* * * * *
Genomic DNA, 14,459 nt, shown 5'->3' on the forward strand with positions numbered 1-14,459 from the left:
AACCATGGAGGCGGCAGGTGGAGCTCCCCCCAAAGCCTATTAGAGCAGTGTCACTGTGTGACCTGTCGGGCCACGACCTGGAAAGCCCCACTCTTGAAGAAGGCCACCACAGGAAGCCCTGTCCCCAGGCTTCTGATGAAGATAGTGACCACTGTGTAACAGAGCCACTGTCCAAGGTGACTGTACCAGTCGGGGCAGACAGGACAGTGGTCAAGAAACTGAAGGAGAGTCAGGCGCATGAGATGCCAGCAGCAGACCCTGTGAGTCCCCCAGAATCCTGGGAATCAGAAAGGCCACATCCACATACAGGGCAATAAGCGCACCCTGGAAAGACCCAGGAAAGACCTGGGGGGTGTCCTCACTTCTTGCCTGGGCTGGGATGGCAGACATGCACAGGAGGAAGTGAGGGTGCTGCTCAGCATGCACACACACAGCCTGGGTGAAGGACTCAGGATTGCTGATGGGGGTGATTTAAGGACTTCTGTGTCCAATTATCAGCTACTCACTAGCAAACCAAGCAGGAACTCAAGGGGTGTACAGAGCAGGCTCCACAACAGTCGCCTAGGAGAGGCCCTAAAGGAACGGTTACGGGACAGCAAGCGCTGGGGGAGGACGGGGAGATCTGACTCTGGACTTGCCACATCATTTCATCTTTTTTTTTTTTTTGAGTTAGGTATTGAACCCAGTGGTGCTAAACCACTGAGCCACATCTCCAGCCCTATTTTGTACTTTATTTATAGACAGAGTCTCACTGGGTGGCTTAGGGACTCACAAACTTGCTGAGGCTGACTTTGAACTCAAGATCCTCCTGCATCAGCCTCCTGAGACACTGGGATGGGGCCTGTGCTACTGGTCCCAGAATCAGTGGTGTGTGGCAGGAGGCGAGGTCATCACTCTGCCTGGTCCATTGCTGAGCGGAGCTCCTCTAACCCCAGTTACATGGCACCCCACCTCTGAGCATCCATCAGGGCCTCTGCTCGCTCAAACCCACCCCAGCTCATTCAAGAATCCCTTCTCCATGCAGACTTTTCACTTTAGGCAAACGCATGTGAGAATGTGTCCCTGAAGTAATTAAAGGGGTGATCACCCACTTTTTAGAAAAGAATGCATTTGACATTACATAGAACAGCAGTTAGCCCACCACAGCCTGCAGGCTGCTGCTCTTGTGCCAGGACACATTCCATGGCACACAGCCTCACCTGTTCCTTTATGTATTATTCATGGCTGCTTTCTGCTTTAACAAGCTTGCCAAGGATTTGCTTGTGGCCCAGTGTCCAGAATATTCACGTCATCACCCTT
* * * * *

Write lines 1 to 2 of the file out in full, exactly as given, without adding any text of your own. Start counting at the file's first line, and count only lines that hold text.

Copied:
Genomic DNA, 14,459 nt, shown 5'->3' on the forward strand with positions numbered 1-14,459 from the left:
AACCATGGAGGCGGCAGGTGGAGCTCCCCCCAAAGCCTATTAGAGCAGTGTCACTGTGTGACCTGTCGGGCCACGACCTGGAAAGCCCCACTCTTGAAGAAGGCCACCACAGGAAGCCCTGTCCCCAGGCTTCTGATGAAGATAGTGACCACTGTGTAACAGAGCCACTGTCCAAGGTGACTGTACCAGTCGGGGCAGACAGGACAGTGGTCAAGAAACTGAAGGAGAGTCAGGCGCATGAGATGCCAGCAGCAGACCCTGTGAGTCCCCCAGAATCCTGGGAATCAGAAAGGCCACATCCACATACAGGGCAATAAGCGCACCCTGGAAAGACCCAGGAAAGACCTGGGGGGTGTCCTCACTTCTTGCCTGGGCTGGGATGGCAGACATGCACAGGAGGAAGTGAGGGTGCTGCTCAGCATGCACACACACAGCCTGGGTGAAGGACTCAGGATTGCTGATGGGGGTGATTTAAGGACTTCTGTGTCCAATTATCAGCTACTCACTAGCAAACCAAGCAGGAACTCAAGGGGTGTACAGAGCAGGCTCCACAACAGTCGCCTAGGAGAGGCCCTAAAGGAACGGTTACGGGACAGCAAGCGCTGGGGGAGGACGGGGAGATCTGACTCTGGACTTGCCACATCATTTCATCTTTTTTTTTTTTTTGAGTTAGGTATTGAACCCAGTGGTGCTAAACCACTGAGCCACATCTCCAGCCCTATTTTGTACTTTATTTATAGACAGAGTCTCACTGGGTGGCTTAGGGACTCACAAACTTGCTGAGGCTGACTTTGAACTCAAGATCCTCCTGCATCAGCCTCCTGAGACACTGGGATGGGGCCTGTGCTACTGGTCCCAGAATCAGTGGTGTGTGGCAGGAGGCGAGGTCATCACTCTGCCTGGTCCATTGCTGAGCGGAGCTCCTCTAACCCCAGTTACATGGCACCCCACCTCTGAGCATCCATCAGGGCCTCTGCTCGCTCAAACCCACCCCAGCTCATTCAAGAATCCCTTCTCCATGCAGACTTTTCACTTTAGGCAAACGCATGTGAGAATGTGTCCCTGAAGTAATTAAAGGGGTGATCACCCACTTTTTAGAAAAGAATGCATTTGACATTACATAGAACAGCAGTTAGCCCACCACAGCCTGCAGGCTGCTGCTCTTGTGCCAGGACACATTCCATGGCACACAGCCTCACCTGTTCCTTTATGTATTATTCATGGCTGCTTTCTGCTTTAACAAGCTTGCCAAGGATTTGCTTGTGGCCCAGTGTCCAGAATATTCACGTCATCACCCTT